I went to acting school in a long ago other lifetime, and this is where I first realized that I find a lot of theater to be really, really boring. I blame a lot of this on American theater artists in the 20th century foisting their very male oriented emotional melodramas upon all of us, worshiping at the shrine of Stanislavsky - but, wait. An interesting little fact: the director of this remarkable looking production of Maeterlinck's very interesting fairy tale was none other than Constantin Stanislavsky.

Although lots of people have conflated that goddamn Method with the teachings of Stanislavsky, they are really entirely different. I'll take the Russians any day, clearly. I realize I'm on shaky ground here, as my most loyal commenter Fuzzy Bastard knows infinitely more about these things than I do (two of my most constant readers have studied theater in Moscow, actually) so I'll return to what I can talk about with some kind of authority.

By which, I suppose I mean the realms of the visual and of fairy tales. I don't think many people could put together a convincing argument against the statement that the commercial and book illustration of the turn of the last century was unmatched by anything either before or since. The combined elements of new, modern printing techniques, a strong pre-Raphaelite influence, art nouveau, a fashion in elaborately illustrated gift books, and the resurgence of the literary fairy tale formed a perfect eco-system for the best illustration ever seen.

The super high end work like Arthur Rackham, Edmund Dulac and Kay Nielsen (who lived long enough to do a lot of the artwork for the Night on Bald Mountain sequence of Fantasia) is so good I can't even get my head around how it was done on an even basic technique level. But I think the ones who influenced me most deeply when I was a child reading fairy tales and learning how to draw were the lesser lights like H.J. Ford and John R. Neill. Probably because I could figure out how it was done. One of the things I've always found particularly delightful about Neill is that his work is so obviously a part of the mechanical, steam age. The artistic pairing with L. Frank Baum was perfection.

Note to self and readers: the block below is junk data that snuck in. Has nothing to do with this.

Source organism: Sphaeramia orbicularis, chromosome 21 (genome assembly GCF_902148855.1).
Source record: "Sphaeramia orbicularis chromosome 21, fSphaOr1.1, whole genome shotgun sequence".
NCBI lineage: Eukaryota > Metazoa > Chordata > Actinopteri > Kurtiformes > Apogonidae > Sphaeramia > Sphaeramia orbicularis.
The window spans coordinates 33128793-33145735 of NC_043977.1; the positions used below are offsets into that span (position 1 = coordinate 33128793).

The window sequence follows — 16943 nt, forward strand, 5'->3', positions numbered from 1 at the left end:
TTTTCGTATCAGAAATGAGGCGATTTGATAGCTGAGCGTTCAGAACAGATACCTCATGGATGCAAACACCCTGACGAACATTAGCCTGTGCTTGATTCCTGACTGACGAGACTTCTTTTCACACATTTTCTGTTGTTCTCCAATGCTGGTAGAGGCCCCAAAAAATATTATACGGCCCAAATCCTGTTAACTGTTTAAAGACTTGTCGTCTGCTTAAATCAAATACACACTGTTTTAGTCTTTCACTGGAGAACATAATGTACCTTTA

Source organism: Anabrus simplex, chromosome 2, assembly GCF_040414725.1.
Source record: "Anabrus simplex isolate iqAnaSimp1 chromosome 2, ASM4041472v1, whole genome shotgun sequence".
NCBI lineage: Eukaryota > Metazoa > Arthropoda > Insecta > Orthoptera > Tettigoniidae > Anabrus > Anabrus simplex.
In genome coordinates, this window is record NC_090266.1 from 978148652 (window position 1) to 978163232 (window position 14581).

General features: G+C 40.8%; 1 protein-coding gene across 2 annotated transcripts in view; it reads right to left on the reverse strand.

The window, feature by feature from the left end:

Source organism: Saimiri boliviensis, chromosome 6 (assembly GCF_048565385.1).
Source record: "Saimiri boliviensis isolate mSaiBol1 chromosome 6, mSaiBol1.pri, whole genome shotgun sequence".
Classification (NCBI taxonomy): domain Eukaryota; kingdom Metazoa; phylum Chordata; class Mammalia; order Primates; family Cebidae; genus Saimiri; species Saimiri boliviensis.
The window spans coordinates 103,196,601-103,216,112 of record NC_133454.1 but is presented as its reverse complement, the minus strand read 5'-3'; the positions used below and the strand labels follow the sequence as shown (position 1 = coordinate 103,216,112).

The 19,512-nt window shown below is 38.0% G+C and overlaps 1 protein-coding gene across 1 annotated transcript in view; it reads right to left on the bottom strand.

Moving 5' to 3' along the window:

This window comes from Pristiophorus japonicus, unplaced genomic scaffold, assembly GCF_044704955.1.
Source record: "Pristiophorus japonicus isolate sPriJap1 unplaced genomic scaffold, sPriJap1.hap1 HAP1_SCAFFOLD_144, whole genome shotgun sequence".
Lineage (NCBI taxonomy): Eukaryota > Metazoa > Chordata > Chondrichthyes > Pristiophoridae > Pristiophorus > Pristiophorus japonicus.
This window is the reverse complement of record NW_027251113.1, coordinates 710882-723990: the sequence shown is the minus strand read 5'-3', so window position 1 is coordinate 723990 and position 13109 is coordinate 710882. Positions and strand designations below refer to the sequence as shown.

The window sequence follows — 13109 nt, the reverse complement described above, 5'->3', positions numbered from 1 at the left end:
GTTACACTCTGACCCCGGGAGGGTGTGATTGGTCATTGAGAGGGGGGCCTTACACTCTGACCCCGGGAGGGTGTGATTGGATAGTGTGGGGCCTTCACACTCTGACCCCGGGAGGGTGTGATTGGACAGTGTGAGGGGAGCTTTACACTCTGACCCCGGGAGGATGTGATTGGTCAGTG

The photos of the actors dressed for Stanislavsky's production of The Blue Bird have a bit of that same machine-age feel. I've been fascinated with Maeterlinck's play since I was a child and read Noel Streatfeild's wonderful book Ballet Shoes in which Pauline and Petrova played Mytyl and Tytyl in a West End production of the play. There was a silent film version directed by Maurice Tourneur (which looks lovely) and a later sound version with Shirley Temple (which looks dreadful). It has been pretty solidly out of fashion since then.

What worries me is that looking at all this makes me want to do nothing else besides directing an elaborately staged and designed revival.